Continuing Up the Ladder, One Rung at a Time

Success is gratifying. We all strive for it on a daily basis in our professional and personal lives. When we achieve it, we should celebrate because it does not come often enough. One obstacle that accompanies success is that it then raises the bar for the next endeavor; we must reach the next rung on the ladder to meet even higher expectations.

It is with this challenge in mind that I take on my new role as President of the National Council of Structural Engineers Associations (NCSEA) for 2017-2018.

Having previously been President of NCSEA’s largest Member Organization, the Structural Engineers Association of California (SEAOC), I am familiar with the demands placed on non-profits by their members and volunteers. Our goal at NCSEA for this next year is to meet those demands and exceed expectations as we continue to thrive on the positive momentum that this organization has been building over the last several years.

The focus during my term as President will be concentrated in the following areas:

  • Outreach and advocacy to all those influenced and affected by structural engineering;
  • Increasing NCSEA’s partnerships with the state SEAs, as well as related organizations;
  • Taking the annual Structural Engineering Summit to an even higher level; and,
  • Demonstrating our love of our profession and its value to the general community.

Examining these areas one by one, plenty of opportunities exist for NCSEA and the SEA membership to continue succeeding together. To achieve this, we all must take part.

Regarding outreach and advocacy, many of our state SEAs have experienced success in connecting with the media, architects, building officials, and government officials. NCSEA must build on this success and lend its national voice to the effort to help all those affected by our practice of structural engineering begin to understand the value that our profession brings to society. The general public routinely uses the buildings and other structures that we design without a second thought, and rightly so. Raising awareness of the structural engineer’s contributions to society’s safety, health, and welfare will allow our profession to receive the recognition that it deserves.

In terms of partnerships, NCSEA will continue to grow its relationships with state SEAs and national organizations like the Applied Technology Council (ATC) and the International Code Council (ICC). With the limited resources (especially time) available to everyone today, the last thing NCSEA wants to do is duplicate the efforts of others or reinvent the wheel when a perfectly good solution already exists. Thanks to its 44 Member Organizations across the country, NCSEA is uniquely positioned to help facilitate the distribution of successful ideas and products from one city, state, or region to another, ensuring that the best of the best is being utilized by the structural engineering profession nationwide. This could include white papers, webinars, publications, education speakers, and ideas on running a more effective state SEA. If I have missed anything, please let NCSEA know.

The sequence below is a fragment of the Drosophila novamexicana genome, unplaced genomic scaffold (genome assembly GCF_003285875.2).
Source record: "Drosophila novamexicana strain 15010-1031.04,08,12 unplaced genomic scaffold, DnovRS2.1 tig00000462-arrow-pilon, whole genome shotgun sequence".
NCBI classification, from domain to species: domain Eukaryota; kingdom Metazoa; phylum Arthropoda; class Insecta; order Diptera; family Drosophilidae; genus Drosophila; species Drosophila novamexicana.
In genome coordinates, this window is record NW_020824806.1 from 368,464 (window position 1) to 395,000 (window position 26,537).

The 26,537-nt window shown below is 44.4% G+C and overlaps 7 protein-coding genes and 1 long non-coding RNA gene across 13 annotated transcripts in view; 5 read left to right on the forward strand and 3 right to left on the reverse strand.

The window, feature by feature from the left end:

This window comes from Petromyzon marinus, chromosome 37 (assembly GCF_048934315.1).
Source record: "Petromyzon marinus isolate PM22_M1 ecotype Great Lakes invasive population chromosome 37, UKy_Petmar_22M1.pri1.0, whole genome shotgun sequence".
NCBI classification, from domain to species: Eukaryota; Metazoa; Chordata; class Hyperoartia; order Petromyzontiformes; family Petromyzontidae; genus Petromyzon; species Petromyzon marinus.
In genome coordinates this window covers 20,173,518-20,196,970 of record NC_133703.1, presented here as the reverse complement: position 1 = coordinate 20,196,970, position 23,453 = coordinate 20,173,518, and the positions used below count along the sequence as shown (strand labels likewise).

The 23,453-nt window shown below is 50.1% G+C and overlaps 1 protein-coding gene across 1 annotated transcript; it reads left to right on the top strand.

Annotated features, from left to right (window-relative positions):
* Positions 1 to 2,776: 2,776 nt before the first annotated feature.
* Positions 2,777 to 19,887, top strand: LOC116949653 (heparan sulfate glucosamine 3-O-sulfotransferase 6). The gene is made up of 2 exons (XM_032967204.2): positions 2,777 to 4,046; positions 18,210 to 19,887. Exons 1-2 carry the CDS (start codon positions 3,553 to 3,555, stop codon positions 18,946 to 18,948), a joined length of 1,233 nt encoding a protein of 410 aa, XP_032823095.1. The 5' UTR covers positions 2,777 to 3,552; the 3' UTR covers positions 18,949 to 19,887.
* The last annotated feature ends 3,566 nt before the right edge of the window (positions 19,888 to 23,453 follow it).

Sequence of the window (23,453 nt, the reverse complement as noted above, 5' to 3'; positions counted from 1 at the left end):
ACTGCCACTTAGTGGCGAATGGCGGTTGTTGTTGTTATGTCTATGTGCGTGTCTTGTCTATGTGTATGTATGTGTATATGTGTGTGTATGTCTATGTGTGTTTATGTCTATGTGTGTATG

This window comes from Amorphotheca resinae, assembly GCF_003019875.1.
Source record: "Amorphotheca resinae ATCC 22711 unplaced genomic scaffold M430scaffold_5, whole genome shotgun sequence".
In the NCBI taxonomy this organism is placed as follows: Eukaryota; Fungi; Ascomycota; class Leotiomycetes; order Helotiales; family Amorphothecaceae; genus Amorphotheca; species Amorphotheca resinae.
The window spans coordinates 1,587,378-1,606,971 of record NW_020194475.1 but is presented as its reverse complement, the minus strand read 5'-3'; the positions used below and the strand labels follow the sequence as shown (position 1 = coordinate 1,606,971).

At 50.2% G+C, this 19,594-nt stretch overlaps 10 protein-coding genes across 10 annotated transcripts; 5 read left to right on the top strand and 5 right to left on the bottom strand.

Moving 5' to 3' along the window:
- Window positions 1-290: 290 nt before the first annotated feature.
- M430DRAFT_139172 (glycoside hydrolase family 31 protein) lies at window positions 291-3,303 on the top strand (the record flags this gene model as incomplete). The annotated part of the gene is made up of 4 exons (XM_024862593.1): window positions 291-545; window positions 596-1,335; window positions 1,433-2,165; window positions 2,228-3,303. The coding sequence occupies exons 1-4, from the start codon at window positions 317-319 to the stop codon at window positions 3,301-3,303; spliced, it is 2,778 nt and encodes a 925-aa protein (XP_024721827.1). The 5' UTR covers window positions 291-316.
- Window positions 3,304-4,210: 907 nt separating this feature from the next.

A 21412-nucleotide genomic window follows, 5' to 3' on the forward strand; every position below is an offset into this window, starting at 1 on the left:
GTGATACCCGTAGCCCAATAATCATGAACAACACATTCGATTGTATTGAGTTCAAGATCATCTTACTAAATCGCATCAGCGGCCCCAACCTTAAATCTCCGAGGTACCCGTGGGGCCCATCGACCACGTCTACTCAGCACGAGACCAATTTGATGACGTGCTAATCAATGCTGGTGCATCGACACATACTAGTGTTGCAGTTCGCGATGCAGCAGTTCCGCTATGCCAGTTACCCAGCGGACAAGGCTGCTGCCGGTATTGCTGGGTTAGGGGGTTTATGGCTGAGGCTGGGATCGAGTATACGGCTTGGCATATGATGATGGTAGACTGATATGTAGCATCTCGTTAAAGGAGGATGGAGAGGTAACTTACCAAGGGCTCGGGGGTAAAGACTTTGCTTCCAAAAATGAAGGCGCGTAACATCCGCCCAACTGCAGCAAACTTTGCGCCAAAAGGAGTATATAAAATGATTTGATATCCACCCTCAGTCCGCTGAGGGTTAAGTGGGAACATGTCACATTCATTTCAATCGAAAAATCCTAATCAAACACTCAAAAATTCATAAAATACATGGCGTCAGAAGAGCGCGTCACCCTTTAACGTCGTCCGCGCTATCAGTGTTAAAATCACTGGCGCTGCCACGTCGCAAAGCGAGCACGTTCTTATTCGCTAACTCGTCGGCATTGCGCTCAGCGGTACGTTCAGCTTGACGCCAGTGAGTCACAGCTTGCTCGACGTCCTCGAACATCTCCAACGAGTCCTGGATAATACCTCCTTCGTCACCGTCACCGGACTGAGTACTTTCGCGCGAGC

In the ultimate drive to reach the next rung of the ladder, NCSEA already is looking forward to the 2018 Structural Engineering Summit on October 24 – 27 in Chicago. Having just completed the enormously successful 2017 event in Washington, D.C. – with a record attendance of more than 500, including 59 exhibitors – the focus is squarely planted on next year. The goal is to increase attendance further, as well as foster a continued celebration of the structural engineering profession. Conferences like the NCSEA Summit provide invaluable face-to-face networking opportunities that spark creativity, collaboration, and concrete accomplishments in a world so focused on and enamored with the virtual.

Ultimately, next year’s Summit should be a cherry on the top of a year in which I want all structural engineers to take a step back and admire the profession to which we have devoted our lives. Our dedication to the public’ safety, health, and welfare is at the core of every calculation that we complete, every drawing that we seal, and all construction that we observe. When structural engineers serve as first and second responders to hurricanes, earthquakes, and other disasters, we should all be proud. While our profession may be full of introverts, the time is now to proclaim our virtues to ourselves and to our families, friends, and anyone else who will listen. It is critical to love what you do every day, so why not tell everyone about your love?

I look forward to serving our profession and, most importantly, our citizenry throughout my tenure as NCSEA President. Taking the next step will require all of us participating in the effort, so find your role, and please carry it out. Thank you for the opportunity.▪


About the author  ⁄ Williston L. Warren, IV, S.E., SECB

Williston L. Warren, IV is Principal Structural Engineer, SESOL, Inc., Newport Beach, California. Treasurer of the National Council of Structural Engineering Associations (NCSEA), Member of the NCSEA Code Advisory Committee (CAC), Chair of the CAC Evaluation Service Committee, Member of the Applied Technology Council (ATC) Board of Directors, and ATC Board Representative on the Project Review Panel for ATC 58-2, ATC-110 and ATC-124.

Comments posted to STRUCTURE website do not constitute endorsement by NCSEA, CASE, SEI, C3 Ink, or the Editorial Board.

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